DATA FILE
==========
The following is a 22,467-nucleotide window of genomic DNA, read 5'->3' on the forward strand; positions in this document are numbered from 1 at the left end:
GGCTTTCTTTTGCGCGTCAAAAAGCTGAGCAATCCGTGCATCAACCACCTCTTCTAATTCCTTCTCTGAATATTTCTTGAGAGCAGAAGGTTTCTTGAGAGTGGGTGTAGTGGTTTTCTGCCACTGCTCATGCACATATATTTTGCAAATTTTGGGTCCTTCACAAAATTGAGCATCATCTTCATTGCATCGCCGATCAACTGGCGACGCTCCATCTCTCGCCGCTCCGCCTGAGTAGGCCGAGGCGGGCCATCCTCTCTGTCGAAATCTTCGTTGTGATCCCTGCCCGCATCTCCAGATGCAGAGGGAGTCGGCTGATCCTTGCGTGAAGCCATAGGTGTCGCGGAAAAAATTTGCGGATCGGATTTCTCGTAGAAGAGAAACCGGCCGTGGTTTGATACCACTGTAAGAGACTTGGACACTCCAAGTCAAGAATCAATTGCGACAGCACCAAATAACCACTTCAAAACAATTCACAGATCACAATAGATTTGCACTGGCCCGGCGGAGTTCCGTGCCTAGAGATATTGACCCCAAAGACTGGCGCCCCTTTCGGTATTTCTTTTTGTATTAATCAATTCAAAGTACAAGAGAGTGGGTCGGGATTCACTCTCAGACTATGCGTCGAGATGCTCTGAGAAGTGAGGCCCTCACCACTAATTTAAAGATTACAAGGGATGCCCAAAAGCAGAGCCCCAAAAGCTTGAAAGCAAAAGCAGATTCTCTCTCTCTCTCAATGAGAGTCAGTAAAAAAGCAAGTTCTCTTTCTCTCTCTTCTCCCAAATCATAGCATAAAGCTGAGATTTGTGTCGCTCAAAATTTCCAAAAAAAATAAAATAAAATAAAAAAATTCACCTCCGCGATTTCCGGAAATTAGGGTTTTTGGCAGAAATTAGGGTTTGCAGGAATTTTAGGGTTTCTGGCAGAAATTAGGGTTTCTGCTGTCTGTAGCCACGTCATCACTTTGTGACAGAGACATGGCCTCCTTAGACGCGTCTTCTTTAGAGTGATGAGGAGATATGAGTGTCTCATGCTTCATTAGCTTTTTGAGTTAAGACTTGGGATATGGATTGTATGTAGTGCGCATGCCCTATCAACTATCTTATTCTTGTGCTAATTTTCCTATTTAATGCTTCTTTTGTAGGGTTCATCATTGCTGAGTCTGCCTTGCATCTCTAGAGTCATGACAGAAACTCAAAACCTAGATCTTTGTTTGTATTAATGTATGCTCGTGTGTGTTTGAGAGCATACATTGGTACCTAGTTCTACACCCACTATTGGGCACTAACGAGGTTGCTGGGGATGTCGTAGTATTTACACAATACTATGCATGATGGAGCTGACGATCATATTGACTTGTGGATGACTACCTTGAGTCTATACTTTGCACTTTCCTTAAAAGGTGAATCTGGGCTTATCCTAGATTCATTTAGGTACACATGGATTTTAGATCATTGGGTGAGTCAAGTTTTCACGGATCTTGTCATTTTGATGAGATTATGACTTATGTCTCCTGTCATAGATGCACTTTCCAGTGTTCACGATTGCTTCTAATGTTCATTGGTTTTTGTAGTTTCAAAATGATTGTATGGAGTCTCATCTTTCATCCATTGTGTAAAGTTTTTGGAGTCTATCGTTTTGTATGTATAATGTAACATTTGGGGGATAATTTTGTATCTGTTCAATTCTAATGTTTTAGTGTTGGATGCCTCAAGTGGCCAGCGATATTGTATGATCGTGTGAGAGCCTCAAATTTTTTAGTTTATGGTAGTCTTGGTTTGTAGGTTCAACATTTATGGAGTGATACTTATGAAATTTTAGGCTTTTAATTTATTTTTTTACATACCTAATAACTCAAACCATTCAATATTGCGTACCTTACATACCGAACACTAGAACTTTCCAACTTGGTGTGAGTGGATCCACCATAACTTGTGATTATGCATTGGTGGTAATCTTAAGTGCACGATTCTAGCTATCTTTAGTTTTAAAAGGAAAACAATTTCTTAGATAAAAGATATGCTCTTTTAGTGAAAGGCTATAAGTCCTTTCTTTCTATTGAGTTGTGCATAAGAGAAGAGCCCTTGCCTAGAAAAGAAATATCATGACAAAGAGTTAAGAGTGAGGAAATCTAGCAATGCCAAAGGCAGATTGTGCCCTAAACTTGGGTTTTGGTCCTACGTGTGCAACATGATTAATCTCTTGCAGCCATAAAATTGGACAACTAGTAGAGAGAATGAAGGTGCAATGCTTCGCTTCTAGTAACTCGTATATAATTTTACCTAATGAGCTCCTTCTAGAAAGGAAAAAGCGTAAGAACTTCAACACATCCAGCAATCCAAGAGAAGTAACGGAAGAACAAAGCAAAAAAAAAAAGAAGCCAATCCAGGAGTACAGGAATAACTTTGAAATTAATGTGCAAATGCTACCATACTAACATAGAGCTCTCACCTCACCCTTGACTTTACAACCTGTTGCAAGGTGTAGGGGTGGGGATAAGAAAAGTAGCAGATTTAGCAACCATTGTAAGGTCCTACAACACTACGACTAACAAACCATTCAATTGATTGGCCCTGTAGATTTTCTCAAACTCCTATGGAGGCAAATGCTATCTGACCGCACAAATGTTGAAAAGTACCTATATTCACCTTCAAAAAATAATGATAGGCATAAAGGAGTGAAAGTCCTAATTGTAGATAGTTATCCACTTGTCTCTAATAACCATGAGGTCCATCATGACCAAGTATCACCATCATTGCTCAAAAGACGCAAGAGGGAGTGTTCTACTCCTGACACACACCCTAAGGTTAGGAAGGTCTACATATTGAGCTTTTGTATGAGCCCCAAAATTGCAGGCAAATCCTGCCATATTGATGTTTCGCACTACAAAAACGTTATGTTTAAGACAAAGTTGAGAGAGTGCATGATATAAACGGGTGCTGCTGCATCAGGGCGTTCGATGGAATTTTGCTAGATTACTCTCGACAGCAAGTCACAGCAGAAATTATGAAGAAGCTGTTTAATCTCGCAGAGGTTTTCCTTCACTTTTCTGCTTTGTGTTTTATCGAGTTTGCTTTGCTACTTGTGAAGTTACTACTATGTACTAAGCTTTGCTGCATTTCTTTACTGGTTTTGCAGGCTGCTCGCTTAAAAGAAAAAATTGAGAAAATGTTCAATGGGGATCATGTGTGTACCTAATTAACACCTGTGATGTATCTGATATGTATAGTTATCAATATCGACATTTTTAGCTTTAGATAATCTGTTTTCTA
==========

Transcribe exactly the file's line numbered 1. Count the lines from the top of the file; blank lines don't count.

The following is a 22,467-nucleotide window of genomic DNA, read 5'->3' on the forward strand; positions in this document are numbered from 1 at the left end: